Some examples of this include the city’s Economic Recovery Framework, developed over seven months of stakeholder input; the $15 million Save Austin’s Vital Economic Sectors (SAVES) Fund; Chapter 380 program modifications; and the Austin Economic Development Corporation (AEDC). The latter two should be of particular interest.
Regarding the AEDC, its exact powers and functions will likely not be defined until later in Q1; however, according to city documents, the corporation could help the city with development, acquisition, ownership, and operation of community development projects and affordable housing projects; promotion of employment and economic development; and promotion and maintenance of both for-profit and nonprofit creative and cultural venues. Overall, the AEDC could provide for greater flexibility and speed in making deals, as it would operate outside of the city’s regulatory framework (in addition to having its own board of directors and CEO).
Another initiative I mentioned was modification to Chapter 380 agreements (so named after Chapter 380 of the Local Government Code), which authorize municipalities to offer incentives designed to promote economic development such as commercial and retail projects. Specifically, these agreements allow the city to offer loans and grants of city funds or services at little or no cost to promote state and local economic development and stimulate business and commercial activity. The city’s take would create a Recovery Lease Incentive (RLI) program.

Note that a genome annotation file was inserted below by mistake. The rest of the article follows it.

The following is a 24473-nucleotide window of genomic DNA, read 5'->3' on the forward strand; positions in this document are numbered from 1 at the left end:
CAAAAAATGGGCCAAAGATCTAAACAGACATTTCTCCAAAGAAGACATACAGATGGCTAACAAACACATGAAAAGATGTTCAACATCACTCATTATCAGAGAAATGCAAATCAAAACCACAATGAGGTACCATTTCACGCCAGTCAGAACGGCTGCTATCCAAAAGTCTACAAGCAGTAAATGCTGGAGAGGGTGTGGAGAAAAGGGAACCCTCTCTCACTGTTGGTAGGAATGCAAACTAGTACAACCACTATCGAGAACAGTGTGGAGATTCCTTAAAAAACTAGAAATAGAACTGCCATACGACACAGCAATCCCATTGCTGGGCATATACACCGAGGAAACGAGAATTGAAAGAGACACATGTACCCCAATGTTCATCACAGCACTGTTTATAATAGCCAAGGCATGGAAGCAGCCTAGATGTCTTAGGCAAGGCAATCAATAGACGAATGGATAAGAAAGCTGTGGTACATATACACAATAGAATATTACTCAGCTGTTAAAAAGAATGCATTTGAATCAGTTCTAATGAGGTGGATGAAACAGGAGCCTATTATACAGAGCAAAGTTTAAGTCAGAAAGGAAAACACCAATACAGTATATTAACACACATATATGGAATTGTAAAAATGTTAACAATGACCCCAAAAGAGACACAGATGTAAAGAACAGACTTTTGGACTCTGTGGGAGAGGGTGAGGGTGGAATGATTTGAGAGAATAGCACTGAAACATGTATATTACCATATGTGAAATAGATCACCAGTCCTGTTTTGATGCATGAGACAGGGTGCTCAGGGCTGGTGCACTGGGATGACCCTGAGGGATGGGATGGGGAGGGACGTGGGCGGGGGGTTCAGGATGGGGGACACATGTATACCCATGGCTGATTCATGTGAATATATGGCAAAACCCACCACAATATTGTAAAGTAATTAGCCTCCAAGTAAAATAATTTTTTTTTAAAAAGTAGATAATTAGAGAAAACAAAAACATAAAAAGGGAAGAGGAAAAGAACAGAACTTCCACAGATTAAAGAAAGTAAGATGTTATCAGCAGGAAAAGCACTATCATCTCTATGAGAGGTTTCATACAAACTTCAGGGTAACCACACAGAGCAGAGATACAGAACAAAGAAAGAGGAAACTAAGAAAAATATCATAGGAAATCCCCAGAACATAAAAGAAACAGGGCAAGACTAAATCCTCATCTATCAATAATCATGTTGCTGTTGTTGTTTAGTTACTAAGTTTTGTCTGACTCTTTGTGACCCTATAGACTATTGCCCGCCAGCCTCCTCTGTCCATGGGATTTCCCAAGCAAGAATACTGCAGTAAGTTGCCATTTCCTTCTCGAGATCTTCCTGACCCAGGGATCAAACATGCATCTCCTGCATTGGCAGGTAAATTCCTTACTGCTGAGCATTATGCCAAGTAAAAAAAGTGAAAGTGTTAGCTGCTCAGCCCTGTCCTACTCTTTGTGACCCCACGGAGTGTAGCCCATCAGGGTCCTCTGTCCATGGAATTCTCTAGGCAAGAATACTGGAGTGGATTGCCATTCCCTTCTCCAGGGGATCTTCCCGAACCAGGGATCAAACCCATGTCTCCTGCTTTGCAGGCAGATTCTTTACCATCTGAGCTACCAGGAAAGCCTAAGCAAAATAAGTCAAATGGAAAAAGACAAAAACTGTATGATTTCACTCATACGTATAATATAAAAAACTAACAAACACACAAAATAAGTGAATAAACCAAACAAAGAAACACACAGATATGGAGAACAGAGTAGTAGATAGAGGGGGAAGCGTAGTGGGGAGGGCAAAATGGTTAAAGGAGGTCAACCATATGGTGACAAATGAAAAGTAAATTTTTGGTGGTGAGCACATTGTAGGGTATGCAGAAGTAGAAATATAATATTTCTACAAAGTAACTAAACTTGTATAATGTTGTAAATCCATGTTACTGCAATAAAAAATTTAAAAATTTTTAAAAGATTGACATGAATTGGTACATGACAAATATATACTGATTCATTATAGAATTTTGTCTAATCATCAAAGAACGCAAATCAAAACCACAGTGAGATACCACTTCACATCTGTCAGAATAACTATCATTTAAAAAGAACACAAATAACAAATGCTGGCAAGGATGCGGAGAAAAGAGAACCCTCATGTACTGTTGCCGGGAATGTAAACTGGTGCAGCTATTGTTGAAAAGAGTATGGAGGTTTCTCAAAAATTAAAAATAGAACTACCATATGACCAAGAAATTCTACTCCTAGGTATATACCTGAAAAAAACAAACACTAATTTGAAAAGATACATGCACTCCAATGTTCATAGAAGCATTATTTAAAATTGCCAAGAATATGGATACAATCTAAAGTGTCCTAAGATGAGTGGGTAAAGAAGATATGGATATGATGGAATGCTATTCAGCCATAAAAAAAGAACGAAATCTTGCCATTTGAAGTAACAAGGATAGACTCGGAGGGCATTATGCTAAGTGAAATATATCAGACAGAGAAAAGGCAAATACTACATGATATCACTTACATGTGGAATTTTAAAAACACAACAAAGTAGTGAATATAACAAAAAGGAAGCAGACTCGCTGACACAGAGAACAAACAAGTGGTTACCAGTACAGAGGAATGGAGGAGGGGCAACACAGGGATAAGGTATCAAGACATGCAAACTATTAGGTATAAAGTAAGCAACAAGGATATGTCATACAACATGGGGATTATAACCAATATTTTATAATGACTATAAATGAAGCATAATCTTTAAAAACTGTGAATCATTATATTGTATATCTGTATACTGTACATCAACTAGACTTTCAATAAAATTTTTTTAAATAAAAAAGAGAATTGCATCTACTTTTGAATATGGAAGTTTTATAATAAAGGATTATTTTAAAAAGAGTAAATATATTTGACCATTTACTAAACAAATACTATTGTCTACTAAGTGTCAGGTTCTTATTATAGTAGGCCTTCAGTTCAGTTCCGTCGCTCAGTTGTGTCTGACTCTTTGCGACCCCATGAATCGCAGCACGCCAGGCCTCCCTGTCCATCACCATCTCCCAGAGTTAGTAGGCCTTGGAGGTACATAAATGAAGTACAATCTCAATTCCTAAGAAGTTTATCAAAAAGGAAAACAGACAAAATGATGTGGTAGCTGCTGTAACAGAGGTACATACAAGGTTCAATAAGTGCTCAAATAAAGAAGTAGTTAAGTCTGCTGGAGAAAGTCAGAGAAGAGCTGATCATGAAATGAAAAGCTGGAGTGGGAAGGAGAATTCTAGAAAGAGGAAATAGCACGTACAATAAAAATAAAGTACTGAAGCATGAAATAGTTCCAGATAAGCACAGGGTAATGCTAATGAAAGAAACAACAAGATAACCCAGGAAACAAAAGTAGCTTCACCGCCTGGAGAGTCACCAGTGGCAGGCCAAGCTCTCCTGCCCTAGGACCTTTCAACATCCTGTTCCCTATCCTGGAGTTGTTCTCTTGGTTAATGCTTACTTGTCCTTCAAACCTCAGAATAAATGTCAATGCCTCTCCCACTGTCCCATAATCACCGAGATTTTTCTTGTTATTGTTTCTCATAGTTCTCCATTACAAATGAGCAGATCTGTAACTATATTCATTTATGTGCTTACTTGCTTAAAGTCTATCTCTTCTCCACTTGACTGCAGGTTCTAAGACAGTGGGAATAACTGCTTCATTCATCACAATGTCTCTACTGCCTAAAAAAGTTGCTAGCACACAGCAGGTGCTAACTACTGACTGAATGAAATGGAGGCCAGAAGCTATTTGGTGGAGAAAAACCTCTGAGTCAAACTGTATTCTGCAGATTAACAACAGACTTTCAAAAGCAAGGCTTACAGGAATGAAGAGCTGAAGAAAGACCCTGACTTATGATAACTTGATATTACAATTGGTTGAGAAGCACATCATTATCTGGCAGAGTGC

The RLI would in turn offer commercial property tax reimbursements to property owners in exchange for renegotiating leases with small businesses to address arrears and long-term affordability in order to recover from the COVID-19 crisis. Thus, a participating property owner would be entitled to a City of Austin property tax reimbursement for the portion of property associated with the participating commercial lease. This reimbursement will be given following successful completion of contract terms, with lease documentation and verification by the tenant. Reimbursements will be available for one year, with potential for annual renewal.
Of course Austin is also advocating for federal relief, similar to the CARES Act. But with no certainty there, or from the state, the city presses on.
The Texas Legislature
While we already expect an active spring at city hall, 2021 also marks a legislative year in Texas. The state’s 150 state representatives and 31 state senators will convene on Tuesday, January 12, for the beginning of the 87th Texas Legislature, despite the Capitol grounds having been closed to the public since last March. In whichever way or form, the state’s business will be done.
The biggest change, beyond administrative and procedural shifts due to COVID-19, will be (presumed) new Texas House leadership. It is expected that State Representative Dade Phelan (R-Beaumont) has the necessary votes among his fellow house members (a mixture of Republican and Democratic member support) to become speaker. Following the speaker’s election, house committee assignments and chair positions will be assigned, and with that the assignment of filed legislation.
While matters related to economic recovery, COVID-19 response, and local control will explicitly and implicitly come up, legislators have since October filed bills on a myriad of subjects related to their respective districts and to overall state policy. We see no reason not to expect a similar volume of bills to be filed over the legislative session, in the 5,000 to 7,000 range. What will and won’t be heard is a different matter.
• • •
There are many who have made the case for “Why Texas?” (much to California’s loss, it’s true). The overall favorable conditions in the state extend to its capital city. But when it comes to predicting the rest of 2021, our advice is to expect the unexpected, but be glad to be here (or wherever y’all are in Texas).